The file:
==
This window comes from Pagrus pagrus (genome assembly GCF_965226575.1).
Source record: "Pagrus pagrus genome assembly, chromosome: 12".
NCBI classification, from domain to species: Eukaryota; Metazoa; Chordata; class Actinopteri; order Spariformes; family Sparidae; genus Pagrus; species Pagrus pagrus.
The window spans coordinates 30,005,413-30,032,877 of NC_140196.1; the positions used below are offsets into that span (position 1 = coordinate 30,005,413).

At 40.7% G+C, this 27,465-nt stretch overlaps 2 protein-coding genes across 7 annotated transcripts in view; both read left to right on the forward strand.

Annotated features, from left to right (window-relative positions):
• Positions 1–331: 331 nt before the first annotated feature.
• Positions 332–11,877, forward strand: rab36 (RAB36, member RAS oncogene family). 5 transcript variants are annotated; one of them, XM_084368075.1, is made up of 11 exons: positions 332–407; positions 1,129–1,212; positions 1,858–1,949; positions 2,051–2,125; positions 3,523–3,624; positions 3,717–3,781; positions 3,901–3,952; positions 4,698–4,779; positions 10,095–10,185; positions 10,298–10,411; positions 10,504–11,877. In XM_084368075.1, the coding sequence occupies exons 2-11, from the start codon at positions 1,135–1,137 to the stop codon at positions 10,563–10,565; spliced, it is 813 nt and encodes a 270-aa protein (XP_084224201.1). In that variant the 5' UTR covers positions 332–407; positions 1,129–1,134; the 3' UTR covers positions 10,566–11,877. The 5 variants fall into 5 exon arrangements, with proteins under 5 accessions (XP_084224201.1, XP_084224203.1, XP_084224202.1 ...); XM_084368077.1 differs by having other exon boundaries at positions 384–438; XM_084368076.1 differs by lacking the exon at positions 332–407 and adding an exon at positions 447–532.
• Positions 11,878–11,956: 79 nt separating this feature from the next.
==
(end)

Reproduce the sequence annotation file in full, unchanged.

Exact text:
This window comes from Pagrus pagrus (genome assembly GCF_965226575.1).
Source record: "Pagrus pagrus genome assembly, chromosome: 12".
NCBI classification, from domain to species: Eukaryota; Metazoa; Chordata; class Actinopteri; order Spariformes; family Sparidae; genus Pagrus; species Pagrus pagrus.
The window spans coordinates 30,005,413-30,032,877 of NC_140196.1; the positions used below are offsets into that span (position 1 = coordinate 30,005,413).

At 40.7% G+C, this 27,465-nt stretch overlaps 2 protein-coding genes across 7 annotated transcripts in view; both read left to right on the forward strand.

Annotated features, from left to right (window-relative positions):
• Positions 1–331: 331 nt before the first annotated feature.
• Positions 332–11,877, forward strand: rab36 (RAB36, member RAS oncogene family). 5 transcript variants are annotated; one of them, XM_084368075.1, is made up of 11 exons: positions 332–407; positions 1,129–1,212; positions 1,858–1,949; positions 2,051–2,125; positions 3,523–3,624; positions 3,717–3,781; positions 3,901–3,952; positions 4,698–4,779; positions 10,095–10,185; positions 10,298–10,411; positions 10,504–11,877. In XM_084368075.1, the coding sequence occupies exons 2-11, from the start codon at positions 1,135–1,137 to the stop codon at positions 10,563–10,565; spliced, it is 813 nt and encodes a 270-aa protein (XP_084224201.1). In that variant the 5' UTR covers positions 332–407; positions 1,129–1,134; the 3' UTR covers positions 10,566–11,877. The 5 variants fall into 5 exon arrangements, with proteins under 5 accessions (XP_084224201.1, XP_084224203.1, XP_084224202.1 ...); XM_084368077.1 differs by having other exon boundaries at positions 384–438; XM_084368076.1 differs by lacking the exon at positions 332–407 and adding an exon at positions 447–532.
• Positions 11,878–11,956: 79 nt separating this feature from the next.